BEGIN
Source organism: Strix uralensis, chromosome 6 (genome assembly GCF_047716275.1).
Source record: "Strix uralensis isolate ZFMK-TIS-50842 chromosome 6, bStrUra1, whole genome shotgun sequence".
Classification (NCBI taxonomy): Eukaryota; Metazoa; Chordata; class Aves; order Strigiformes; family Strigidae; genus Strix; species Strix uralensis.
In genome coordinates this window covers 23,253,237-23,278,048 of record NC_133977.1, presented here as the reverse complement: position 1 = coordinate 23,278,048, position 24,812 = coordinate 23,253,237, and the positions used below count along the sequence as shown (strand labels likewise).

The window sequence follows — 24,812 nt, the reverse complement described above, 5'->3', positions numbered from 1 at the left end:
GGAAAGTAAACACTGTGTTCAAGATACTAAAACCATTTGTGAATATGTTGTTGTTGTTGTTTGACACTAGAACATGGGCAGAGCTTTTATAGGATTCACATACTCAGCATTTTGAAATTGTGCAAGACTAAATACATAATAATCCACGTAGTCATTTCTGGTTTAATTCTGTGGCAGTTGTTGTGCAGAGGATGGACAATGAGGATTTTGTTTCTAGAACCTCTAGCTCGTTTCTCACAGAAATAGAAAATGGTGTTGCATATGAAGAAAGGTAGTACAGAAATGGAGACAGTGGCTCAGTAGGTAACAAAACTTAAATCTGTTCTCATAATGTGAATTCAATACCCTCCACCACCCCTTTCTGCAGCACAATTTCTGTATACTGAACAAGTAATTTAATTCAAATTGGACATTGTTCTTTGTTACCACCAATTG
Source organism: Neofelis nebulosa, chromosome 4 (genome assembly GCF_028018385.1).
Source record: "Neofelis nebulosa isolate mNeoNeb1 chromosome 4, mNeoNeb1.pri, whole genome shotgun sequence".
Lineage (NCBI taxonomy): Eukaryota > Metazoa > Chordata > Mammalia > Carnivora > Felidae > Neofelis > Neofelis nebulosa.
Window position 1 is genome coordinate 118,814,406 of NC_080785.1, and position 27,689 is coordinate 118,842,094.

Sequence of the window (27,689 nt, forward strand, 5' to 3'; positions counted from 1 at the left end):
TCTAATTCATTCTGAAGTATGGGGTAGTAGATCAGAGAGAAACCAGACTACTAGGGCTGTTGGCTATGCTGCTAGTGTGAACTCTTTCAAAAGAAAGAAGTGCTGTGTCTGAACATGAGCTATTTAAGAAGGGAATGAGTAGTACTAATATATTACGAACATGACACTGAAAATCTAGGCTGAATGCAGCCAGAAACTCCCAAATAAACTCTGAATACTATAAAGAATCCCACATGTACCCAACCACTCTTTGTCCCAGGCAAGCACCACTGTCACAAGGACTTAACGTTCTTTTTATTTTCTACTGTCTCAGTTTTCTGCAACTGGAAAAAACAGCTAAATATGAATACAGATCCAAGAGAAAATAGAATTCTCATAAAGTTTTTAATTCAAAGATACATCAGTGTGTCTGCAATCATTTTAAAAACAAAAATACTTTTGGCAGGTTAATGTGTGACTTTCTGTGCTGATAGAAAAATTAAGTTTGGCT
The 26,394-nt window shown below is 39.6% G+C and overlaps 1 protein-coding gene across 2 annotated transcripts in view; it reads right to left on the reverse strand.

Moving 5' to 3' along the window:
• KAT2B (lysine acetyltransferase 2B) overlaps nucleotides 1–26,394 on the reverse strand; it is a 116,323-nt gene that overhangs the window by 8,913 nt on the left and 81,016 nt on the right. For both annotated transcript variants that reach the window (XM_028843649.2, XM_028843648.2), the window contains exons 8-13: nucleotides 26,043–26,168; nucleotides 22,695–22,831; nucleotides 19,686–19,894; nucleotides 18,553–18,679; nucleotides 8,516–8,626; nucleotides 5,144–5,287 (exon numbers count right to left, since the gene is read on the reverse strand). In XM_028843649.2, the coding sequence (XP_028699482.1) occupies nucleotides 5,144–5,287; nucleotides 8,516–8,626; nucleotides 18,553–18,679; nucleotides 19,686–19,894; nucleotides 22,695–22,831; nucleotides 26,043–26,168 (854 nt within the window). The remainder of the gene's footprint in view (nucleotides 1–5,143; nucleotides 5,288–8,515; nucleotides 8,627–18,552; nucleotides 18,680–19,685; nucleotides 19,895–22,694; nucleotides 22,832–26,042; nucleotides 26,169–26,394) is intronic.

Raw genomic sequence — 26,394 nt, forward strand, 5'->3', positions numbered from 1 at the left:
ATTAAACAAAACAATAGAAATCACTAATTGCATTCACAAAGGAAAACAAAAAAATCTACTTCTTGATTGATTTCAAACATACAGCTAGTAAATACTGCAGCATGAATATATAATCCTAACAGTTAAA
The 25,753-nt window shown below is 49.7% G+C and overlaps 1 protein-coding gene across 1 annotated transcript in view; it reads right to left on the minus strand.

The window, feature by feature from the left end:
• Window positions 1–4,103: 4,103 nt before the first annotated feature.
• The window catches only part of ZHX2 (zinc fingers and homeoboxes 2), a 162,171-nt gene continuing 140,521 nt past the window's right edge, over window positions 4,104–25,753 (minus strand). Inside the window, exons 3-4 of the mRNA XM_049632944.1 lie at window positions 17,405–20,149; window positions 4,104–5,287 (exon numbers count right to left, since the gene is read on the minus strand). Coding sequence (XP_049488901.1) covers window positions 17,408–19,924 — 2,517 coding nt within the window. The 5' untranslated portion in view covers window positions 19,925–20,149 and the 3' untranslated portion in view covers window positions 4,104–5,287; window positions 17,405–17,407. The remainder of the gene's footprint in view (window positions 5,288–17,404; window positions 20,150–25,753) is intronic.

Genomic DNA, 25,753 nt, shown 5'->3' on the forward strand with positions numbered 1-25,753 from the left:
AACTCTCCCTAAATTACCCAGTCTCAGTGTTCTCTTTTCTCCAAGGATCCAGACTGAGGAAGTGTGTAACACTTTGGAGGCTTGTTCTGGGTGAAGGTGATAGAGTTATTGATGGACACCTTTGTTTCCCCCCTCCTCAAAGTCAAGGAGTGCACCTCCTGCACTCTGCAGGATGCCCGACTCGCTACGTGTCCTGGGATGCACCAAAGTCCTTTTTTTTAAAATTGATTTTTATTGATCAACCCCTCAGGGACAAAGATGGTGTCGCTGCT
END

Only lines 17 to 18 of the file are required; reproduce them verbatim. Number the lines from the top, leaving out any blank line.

ATTAAACAAAACAATAGAAATCACTAATTGCATTCACAAAGGAAAACAAAAAAATCTACTTCTTGATTGATTTCAAACATACAGCTAGTAAATACTGCAGCATGAATATATAATCCTAACAGTTAAA
The 25,753-nt window shown below is 49.7% G+C and overlaps 1 protein-coding gene across 1 annotated transcript in view; it reads right to left on the minus strand.